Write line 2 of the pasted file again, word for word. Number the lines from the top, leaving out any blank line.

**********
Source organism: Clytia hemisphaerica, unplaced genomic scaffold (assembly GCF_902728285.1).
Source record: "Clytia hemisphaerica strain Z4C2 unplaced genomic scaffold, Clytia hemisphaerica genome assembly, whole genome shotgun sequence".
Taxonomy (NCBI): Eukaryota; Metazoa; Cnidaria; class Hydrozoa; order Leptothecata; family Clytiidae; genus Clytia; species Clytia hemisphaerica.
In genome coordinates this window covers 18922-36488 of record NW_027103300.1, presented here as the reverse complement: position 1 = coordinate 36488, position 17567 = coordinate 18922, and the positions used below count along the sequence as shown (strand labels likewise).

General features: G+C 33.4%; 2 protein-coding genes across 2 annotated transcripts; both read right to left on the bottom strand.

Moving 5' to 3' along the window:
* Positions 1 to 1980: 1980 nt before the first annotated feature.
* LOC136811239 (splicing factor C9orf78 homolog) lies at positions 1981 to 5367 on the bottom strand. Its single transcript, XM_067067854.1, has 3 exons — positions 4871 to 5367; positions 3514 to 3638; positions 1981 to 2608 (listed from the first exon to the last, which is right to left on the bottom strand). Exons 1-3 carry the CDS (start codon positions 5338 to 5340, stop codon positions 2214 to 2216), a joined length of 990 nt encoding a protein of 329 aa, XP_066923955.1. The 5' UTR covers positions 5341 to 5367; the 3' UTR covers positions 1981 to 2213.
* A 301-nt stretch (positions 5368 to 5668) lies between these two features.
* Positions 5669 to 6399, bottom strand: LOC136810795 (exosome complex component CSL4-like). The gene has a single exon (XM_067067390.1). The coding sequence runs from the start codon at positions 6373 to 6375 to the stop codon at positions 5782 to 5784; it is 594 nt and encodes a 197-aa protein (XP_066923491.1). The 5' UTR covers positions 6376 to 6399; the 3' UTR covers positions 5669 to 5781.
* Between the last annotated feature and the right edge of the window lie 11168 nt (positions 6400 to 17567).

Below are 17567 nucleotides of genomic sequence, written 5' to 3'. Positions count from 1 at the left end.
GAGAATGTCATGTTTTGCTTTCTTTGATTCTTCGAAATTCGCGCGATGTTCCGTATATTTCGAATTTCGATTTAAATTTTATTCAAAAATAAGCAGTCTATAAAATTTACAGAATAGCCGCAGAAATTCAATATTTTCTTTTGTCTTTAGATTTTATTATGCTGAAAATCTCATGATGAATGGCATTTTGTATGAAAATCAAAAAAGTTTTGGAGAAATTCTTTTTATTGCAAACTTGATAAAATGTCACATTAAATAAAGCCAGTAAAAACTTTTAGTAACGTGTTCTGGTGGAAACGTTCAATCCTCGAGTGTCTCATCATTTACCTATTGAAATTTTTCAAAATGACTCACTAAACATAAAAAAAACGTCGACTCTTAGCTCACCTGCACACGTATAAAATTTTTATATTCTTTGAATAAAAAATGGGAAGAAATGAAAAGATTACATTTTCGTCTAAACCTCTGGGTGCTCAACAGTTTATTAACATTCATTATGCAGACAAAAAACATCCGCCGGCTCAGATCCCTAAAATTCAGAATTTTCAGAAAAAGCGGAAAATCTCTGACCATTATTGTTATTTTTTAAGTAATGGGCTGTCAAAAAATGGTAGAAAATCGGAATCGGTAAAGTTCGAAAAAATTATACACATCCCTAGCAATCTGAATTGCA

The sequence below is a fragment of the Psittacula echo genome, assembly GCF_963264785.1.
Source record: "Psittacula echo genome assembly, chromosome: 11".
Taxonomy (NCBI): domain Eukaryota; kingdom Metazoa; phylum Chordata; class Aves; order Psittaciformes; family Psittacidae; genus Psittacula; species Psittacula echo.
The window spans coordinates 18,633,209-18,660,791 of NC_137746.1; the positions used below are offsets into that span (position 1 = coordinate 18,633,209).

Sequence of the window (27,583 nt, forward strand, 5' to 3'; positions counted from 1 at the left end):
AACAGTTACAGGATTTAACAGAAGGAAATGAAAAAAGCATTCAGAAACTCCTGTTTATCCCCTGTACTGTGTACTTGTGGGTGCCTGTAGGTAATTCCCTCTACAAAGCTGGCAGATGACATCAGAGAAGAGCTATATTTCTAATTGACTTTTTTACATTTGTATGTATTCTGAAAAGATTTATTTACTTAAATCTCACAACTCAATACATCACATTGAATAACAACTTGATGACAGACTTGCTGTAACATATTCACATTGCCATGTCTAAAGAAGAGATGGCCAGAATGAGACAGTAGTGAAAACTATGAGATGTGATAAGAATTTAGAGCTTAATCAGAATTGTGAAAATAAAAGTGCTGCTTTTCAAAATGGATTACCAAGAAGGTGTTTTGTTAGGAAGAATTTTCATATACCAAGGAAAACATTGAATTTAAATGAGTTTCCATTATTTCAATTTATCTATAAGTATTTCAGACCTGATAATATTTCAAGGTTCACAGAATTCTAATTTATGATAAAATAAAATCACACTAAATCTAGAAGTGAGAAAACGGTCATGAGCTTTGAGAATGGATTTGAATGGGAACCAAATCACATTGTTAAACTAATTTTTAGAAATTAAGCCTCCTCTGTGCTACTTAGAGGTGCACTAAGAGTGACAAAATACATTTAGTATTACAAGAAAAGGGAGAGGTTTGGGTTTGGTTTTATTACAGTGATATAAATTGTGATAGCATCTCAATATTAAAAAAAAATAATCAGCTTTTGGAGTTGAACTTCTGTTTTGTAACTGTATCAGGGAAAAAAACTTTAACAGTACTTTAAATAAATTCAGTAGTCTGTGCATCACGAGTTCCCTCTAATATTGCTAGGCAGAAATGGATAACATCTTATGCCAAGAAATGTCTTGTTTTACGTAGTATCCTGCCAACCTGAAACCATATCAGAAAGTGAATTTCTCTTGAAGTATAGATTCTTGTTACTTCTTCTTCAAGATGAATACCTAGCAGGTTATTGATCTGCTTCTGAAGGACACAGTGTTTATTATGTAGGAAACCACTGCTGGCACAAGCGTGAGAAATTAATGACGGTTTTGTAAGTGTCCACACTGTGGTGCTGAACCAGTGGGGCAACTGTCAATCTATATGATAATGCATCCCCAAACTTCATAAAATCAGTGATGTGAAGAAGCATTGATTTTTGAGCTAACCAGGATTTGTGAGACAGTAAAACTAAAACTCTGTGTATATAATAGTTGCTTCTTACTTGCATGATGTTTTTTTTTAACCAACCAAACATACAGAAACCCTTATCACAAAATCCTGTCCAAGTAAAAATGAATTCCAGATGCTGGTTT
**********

Source record: "Clytia hemisphaerica strain Z4C2 unplaced genomic scaffold, Clytia hemisphaerica genome assembly, whole genome shotgun sequence".